Aki was mad. Had he been able to observe himself, he would have described himself as furious. And, truth to tell, Aki was not given to exaggeration. He was torn between an uncontrollable urge to work himself up to let his rage carry him through the distance and complete what he knew, though for only a fleeting instant, was the right and the just thing to do, and an inexplicable tug at his heart, an isolated yet indomitable force, that feverishly appealed to him to pause, if only for a moment, and take stock of the situation. For, Aki knew the value and weight of every moment, especially those few which really mattered.
What you destroyed, you couldn’t create; and what you created, you couldn’t destroy; which is not really a paradox, at least according to Aki. For, when you have destroyed something, you don’t and can’t remember how exactly you destroyed it, so you couldn’t create it again. And, when you have created something, you remember exactly how you created it, so you couldn’t destroy it ever. But, on the same logic, what you destroyed was what someone else had created, and hence that person could create it again. Therefore, to make what you have destroyed remain destroyed and impossible of resurrection, you must destroy the original creator as well. But if your act of destruction of the thing and its original creator were a consequence of pure design and will, then the act would be not just an act but also a piece of creation. To destroy this singular creation, you have to destroy it and its original creator.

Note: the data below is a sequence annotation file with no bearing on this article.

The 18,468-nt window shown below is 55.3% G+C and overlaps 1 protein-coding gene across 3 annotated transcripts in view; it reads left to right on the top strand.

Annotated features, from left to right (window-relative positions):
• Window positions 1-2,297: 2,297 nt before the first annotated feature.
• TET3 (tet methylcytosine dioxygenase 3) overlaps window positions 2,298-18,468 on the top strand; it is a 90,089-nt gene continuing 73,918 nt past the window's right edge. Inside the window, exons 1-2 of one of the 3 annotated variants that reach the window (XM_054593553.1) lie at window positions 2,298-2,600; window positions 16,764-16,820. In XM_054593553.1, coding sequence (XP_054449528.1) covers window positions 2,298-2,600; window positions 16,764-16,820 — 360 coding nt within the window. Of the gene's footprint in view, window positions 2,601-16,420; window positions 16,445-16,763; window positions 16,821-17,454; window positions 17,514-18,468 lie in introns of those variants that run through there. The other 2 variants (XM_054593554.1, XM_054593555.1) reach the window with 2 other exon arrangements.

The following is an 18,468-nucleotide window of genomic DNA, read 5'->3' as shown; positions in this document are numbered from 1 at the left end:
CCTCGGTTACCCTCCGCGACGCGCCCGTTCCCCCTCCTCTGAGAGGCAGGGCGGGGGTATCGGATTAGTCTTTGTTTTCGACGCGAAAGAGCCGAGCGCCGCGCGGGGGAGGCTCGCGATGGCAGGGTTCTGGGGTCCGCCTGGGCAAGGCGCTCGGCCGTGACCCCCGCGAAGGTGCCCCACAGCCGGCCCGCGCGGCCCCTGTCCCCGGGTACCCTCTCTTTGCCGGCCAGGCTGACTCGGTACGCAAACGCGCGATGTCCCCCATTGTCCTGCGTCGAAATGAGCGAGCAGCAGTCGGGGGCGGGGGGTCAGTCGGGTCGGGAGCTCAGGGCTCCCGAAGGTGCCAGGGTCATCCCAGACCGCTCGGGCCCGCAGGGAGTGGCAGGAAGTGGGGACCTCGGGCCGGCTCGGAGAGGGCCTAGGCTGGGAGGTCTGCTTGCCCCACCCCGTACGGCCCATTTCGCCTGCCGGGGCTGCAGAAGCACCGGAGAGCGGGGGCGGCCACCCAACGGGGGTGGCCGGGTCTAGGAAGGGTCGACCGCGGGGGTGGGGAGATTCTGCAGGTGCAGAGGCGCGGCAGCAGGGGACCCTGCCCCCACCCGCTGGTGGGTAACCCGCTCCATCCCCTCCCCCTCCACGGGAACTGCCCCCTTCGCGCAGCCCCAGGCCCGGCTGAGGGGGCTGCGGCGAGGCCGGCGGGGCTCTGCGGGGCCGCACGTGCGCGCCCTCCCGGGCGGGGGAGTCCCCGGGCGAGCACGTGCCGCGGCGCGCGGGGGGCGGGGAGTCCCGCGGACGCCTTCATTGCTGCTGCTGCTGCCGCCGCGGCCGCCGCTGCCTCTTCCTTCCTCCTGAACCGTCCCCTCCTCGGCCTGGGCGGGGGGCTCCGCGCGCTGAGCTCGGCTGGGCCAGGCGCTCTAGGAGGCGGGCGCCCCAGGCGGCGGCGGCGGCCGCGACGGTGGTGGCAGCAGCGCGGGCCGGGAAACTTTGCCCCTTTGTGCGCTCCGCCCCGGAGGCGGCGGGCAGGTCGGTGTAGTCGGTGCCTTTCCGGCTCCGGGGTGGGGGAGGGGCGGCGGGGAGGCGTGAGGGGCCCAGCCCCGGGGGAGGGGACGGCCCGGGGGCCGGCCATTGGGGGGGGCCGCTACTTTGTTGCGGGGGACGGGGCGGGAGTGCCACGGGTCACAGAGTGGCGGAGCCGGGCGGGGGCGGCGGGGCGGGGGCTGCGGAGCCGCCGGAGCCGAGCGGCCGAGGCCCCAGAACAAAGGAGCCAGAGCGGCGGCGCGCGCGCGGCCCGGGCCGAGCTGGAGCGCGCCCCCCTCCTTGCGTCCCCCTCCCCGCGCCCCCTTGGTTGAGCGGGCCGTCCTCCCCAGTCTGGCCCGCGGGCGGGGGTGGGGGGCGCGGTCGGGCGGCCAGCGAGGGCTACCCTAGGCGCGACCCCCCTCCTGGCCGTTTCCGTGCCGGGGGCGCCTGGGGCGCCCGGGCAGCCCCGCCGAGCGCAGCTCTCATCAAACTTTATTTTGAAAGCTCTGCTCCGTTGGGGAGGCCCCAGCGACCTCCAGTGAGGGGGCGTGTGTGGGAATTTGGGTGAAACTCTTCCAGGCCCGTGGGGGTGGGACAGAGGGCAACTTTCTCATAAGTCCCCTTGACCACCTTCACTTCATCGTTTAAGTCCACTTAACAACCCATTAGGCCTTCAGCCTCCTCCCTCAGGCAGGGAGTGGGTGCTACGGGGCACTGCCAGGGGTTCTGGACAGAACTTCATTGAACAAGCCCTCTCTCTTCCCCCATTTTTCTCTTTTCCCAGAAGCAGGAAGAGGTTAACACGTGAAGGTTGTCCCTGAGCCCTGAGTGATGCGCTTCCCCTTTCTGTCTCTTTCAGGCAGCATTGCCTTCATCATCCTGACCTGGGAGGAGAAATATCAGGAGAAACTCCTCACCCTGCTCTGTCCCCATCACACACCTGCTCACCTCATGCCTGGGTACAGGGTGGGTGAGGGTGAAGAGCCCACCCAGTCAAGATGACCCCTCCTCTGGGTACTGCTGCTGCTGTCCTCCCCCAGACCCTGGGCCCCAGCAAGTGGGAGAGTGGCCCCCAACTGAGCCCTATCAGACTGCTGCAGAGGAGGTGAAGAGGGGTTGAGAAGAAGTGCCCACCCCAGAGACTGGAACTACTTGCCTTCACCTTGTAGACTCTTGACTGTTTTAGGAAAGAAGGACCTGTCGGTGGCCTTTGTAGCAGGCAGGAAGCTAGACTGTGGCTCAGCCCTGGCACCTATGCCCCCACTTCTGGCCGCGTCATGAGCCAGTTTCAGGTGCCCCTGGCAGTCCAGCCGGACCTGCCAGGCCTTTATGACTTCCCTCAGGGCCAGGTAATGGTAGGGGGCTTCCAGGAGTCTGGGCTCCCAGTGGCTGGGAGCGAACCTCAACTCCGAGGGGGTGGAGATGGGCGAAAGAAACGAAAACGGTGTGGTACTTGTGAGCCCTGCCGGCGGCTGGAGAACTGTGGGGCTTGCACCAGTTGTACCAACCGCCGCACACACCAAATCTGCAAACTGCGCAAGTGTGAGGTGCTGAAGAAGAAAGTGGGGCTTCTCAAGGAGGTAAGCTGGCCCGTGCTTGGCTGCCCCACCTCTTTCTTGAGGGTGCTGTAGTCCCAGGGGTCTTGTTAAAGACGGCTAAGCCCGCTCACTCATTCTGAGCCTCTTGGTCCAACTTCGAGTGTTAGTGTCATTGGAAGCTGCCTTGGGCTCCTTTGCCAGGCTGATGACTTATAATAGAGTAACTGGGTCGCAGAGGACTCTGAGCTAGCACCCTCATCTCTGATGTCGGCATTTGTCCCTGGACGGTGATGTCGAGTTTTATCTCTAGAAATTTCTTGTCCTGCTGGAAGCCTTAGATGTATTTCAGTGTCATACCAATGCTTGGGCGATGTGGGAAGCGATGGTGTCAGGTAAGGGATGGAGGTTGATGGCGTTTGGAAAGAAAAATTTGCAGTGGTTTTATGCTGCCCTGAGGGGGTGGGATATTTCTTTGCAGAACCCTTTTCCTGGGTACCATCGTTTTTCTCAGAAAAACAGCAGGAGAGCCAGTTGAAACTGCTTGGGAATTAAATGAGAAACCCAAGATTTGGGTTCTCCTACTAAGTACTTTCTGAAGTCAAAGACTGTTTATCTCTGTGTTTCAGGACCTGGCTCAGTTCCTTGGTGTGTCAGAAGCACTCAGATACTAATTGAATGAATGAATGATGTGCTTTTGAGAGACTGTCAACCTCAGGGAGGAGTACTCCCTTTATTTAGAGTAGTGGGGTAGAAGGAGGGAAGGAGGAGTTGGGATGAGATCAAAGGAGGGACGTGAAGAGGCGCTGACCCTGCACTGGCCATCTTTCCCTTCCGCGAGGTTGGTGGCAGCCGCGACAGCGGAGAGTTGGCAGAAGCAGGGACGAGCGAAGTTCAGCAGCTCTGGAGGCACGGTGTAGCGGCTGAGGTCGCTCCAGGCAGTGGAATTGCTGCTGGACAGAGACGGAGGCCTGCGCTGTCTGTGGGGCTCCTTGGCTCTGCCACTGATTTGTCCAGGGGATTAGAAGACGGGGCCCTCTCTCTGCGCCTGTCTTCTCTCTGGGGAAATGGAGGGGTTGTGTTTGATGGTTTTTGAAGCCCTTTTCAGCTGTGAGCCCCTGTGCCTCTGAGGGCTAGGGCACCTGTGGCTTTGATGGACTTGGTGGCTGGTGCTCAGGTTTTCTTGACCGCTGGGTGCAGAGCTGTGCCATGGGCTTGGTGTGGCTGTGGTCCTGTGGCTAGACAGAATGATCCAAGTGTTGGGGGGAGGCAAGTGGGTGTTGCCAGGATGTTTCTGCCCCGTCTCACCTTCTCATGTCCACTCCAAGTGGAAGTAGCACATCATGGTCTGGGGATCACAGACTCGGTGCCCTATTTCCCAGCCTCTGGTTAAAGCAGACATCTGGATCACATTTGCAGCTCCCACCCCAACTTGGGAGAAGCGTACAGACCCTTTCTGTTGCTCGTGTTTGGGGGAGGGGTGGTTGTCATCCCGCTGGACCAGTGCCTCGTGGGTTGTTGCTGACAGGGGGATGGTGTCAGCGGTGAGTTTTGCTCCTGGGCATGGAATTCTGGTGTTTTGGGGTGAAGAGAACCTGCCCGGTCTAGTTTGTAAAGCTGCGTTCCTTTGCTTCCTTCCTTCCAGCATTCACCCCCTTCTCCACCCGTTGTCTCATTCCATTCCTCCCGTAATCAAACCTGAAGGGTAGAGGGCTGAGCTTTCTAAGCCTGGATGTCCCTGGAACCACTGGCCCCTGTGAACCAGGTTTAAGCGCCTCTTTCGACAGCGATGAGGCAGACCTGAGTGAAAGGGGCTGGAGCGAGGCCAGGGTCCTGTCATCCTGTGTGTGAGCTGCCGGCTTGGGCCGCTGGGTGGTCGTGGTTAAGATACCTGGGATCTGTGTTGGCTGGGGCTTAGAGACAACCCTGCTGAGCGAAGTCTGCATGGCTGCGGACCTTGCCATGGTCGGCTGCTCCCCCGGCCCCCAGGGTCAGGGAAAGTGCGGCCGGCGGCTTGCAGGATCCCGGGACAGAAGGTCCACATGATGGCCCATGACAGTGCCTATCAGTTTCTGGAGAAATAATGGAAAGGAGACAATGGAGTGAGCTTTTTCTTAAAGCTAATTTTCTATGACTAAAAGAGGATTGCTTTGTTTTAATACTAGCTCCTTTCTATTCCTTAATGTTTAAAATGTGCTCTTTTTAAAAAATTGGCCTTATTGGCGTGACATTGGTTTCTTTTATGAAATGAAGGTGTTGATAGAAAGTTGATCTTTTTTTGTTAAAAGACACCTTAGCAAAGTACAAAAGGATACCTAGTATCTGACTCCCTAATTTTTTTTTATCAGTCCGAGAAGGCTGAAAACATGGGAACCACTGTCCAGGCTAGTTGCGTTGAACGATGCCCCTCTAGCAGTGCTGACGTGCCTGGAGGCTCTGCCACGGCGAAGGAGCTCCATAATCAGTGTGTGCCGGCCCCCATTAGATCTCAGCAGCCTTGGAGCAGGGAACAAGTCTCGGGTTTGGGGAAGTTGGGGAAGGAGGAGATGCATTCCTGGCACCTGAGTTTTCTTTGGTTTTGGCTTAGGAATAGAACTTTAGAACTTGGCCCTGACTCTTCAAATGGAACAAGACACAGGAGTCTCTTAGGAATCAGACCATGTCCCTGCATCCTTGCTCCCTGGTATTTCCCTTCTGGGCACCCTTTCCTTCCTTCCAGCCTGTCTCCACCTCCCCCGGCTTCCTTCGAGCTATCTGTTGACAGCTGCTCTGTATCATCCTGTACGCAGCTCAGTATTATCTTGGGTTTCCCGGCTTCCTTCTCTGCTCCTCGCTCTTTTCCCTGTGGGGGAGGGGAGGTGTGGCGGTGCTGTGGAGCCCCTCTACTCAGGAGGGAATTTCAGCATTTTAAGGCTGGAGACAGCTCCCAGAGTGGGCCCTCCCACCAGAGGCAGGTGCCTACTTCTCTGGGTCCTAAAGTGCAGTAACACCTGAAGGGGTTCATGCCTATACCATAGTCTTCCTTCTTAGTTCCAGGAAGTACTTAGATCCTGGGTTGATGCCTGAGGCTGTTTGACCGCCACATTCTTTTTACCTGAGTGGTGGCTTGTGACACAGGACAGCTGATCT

One decisive moment came to be, and passed.
That is the simple story of Aki’s suicide.